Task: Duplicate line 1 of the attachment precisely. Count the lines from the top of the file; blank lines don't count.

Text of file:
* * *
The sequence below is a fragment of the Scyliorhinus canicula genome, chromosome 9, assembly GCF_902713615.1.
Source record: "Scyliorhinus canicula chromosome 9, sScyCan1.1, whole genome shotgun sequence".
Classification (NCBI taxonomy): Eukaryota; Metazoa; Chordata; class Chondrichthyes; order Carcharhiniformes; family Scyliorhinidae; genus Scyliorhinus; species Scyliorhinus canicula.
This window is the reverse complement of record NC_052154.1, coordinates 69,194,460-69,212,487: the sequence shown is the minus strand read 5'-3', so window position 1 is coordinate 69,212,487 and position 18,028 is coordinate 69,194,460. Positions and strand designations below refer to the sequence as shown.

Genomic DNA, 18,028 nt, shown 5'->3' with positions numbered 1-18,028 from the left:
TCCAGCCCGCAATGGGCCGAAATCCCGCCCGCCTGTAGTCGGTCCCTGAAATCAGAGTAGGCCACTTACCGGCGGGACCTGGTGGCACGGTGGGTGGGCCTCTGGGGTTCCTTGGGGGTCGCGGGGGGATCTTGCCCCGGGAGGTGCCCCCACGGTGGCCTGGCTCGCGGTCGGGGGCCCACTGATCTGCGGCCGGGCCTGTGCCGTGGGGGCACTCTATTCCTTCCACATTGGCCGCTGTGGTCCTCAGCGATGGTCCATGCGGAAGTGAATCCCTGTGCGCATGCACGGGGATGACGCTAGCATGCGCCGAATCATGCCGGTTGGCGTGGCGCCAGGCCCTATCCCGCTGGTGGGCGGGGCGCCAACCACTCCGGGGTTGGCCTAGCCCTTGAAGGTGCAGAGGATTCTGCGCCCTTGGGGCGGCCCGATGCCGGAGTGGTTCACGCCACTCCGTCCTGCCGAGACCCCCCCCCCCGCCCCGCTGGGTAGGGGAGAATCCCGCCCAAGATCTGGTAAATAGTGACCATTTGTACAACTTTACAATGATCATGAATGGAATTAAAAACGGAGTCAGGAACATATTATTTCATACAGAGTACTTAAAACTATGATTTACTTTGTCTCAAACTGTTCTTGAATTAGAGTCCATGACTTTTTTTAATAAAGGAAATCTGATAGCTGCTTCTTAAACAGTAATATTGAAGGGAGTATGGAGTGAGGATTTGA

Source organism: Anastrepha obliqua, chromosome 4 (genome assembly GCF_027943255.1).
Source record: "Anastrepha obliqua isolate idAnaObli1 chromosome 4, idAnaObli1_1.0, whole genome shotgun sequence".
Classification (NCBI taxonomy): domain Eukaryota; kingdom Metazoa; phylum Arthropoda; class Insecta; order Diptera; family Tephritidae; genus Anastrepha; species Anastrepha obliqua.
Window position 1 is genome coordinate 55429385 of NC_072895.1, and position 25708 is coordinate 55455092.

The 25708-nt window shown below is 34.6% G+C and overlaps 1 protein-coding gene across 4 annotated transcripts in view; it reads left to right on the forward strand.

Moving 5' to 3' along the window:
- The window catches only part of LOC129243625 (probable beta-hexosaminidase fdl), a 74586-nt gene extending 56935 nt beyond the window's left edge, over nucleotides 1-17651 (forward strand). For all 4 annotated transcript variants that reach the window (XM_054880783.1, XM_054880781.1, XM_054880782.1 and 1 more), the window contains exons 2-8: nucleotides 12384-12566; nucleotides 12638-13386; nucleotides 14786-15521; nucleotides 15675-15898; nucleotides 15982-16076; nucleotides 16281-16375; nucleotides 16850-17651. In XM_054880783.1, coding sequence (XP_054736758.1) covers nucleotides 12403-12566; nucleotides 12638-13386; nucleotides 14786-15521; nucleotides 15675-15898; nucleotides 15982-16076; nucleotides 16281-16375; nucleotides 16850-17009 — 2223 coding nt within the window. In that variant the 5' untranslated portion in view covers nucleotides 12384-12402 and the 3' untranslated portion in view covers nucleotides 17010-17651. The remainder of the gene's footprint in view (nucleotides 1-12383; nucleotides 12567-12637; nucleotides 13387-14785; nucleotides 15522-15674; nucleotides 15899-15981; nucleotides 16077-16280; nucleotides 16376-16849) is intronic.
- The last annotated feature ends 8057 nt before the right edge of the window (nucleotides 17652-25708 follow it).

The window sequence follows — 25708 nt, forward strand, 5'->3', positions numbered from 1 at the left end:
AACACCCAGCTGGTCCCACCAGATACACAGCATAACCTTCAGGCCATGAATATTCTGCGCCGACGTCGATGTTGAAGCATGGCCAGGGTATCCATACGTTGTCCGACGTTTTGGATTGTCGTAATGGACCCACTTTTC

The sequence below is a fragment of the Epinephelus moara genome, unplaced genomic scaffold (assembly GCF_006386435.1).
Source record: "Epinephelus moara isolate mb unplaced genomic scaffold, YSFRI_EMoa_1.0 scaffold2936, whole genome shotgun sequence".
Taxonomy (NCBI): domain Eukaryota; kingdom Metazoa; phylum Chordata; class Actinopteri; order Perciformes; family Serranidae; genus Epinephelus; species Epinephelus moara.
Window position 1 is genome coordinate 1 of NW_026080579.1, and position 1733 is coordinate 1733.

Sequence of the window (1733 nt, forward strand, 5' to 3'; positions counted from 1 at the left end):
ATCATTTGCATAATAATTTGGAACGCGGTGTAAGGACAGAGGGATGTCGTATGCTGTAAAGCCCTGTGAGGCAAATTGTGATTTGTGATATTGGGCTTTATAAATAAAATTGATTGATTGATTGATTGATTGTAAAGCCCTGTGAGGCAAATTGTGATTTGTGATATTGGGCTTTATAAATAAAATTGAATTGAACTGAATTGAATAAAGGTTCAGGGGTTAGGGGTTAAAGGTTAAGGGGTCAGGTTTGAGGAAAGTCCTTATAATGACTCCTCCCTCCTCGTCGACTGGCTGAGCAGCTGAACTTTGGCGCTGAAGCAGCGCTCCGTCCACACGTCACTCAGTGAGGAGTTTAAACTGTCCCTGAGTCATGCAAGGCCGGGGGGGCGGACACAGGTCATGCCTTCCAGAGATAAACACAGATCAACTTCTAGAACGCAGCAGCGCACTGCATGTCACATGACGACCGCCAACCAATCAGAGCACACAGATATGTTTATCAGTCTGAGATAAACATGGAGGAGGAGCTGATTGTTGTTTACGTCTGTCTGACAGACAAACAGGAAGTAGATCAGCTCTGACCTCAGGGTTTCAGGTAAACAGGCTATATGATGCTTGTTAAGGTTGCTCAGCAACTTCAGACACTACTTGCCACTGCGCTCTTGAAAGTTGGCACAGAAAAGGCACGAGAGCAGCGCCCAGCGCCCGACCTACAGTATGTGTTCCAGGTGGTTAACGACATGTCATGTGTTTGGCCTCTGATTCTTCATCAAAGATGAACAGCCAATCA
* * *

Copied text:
The sequence below is a fragment of the Scyliorhinus canicula genome, chromosome 9, assembly GCF_902713615.1.